Citation: Endocrine-Related Cancer 26, 11; 10.1530/ERC-19-0325

Another two cases showed fusions between PPP1R21 either exon 7 (Supplementary Fig. 2) or exon 9 (Supplementary Fig. 3) and exon 20 of ALK. In the latter case, RT-PCR analysis showed the retention of a 17-nucleotide fragment of PPP1R21 intron 9 at the fusion site, leading to an in-frame mRNA transcript. Finally, a fusion between exon 29 of ITSN2 and exon 18 of ALK was found in one case (Supplementary Fig. 4).

Among 32 cases with surgical pathology data available, there were 18 tumors with STRN-ALK, 11 with EML4-ALK, and 3 with novel types of ALK fusions. All five PDTC cases carried STRN-ALK (P = 0.07, Fisher exact probability test). Among PTCs, no significant variability in the predominance of follicular, solid, or classic papillary architecture was noted between tumors with different types of ALK fusions.

Discussion

In this study, we provide an in-depth characterization of the largest cohort of patients with ALK-translocated thyroid cancer reported to date. The average age of patients in our series was comparable to that of patients with PTCs unselected for genetic alterations: 43.4 (8–76) versus 46.8 (15–89) years, respectively (Cancer Genome Atlas Research Network 2014). The current study describes two pediatric patients, confirming previous observations of this fusion occurring in pediatric patients (Chou et al. 2015, Park et al. 2015, Vanden Borre et al. 2017, Arndt et al. 2018). The overall predilection for female patients appears to be more prominent in ALK-translocated group: 4.5:1 versus 2.7:1 among PTC patients unselected for ALK fusions (Cancer Genome Atlas Research Network 2014). The age and sex distribution of ALK-translocated thyroid carcinomas in this study are comparable to those previously reported (Table 4).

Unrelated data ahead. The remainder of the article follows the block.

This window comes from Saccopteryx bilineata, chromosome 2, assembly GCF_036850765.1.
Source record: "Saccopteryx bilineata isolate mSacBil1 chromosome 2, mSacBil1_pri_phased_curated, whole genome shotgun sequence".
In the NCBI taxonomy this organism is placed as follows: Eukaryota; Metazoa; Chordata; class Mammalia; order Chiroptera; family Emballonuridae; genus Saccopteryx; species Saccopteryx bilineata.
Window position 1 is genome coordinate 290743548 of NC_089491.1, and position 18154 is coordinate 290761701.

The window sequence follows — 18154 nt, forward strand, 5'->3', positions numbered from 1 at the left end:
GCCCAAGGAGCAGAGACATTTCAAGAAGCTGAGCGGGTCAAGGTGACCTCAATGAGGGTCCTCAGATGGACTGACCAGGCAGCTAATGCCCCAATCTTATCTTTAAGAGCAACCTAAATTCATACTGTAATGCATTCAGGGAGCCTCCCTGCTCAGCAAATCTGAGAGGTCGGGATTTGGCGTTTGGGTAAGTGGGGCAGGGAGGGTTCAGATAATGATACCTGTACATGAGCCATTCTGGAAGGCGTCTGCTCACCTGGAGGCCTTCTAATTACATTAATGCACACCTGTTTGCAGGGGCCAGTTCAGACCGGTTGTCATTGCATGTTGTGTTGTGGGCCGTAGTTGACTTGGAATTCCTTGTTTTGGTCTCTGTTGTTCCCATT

Table 4

Summary of ALK-positive thyroid cancers from prior studies with basic clinicopathologic information.

ALK ‘+’/total, n (%), histologic typeFemale/maleAge, average (range), yearsMorphologic variants and featuresRecurrence?Fusion partnerReference
11/498, 2.2%, PTC 11:038 (13–68)Diffuse sclerosing, n = 3; iFV, n = 6gNoEML4, n = 8 Chou et al. 2015
2/129,1.5%, FVPTCn.a.n.a.PTC, n = 2 No (n = 1)EML4, TFGMcFadden et al. 2014
4/392, 1%, thyroid carcinomas3:137 (13–50)Classic, n = 2; solid, n = 1; FV (ETE), n = 1; NoSTRN, n = 2Park et al. 2015
10/116, 8.6%, PTC8:242 (34–47)iFV, n = 4; classic, n = 2; FV PTC, NOS, n = 4 Yes, 1/8EML4, n = 6;

STRN, n = 4
Bastos et al. 2018
1/15, PTC0:131Classic PTC, n = 1NoEML4Cipriani et al. 2017
1 PTCa0:162TCV PTCYes, DMEML4Demeure et al. 2014
1/12, PTCb0:127Classic PTCNoEML4Pfeifer et al. 2019
1/59, PTCc0:160Classic PTCAWD, 5 yearsEML4van der Tuin et al. 2019
3/303, 1%, PTC3:010

(7–15)
PTC, pN+, n = 1;

PTC, NOS, n = 2
n.a.EML4, STRN, GTF2IRD1Vanden Borre et al. 2017
3/75, thyroid carcinomas 1:0e71Classic PTC, n = 2;

ATC, n = 1
AWDeSTRNPerot et al. 2014, Godbert et al. 2015
3/84,3.5% PDTC; 0/33 ATC1:2(30–89)fPDTC, n = 3Died, n = 2STRN, EML4, CCDC149Landa et al. 2016
7/77 (9%), PTCd5:223 (16–34)FV PTC, n = 1; PTC NOS, n = 6n.a.EML4, n = 2Arndt et al. 2018

aStable disease after 6 months of Crizotinib treatment.

bThyroid carcinomas negative for common mutations (e.g., BRAF, RAS).

cRAI-refractory thyroid carcinomas.

dPTC in radiation exposed patients.

eThe sex of two patients was not reported. Response after 6 months of Crizotinib therapy.

fAge of individual patients was not reported.

gThere were also mixed PTC (n = 2), tall cell variant of PTC (n = 1), oncocytic PTC (n = 1), Warthin-like PTC (n = 1). Only EML4, as ALK fusion partner, was specifically tested for.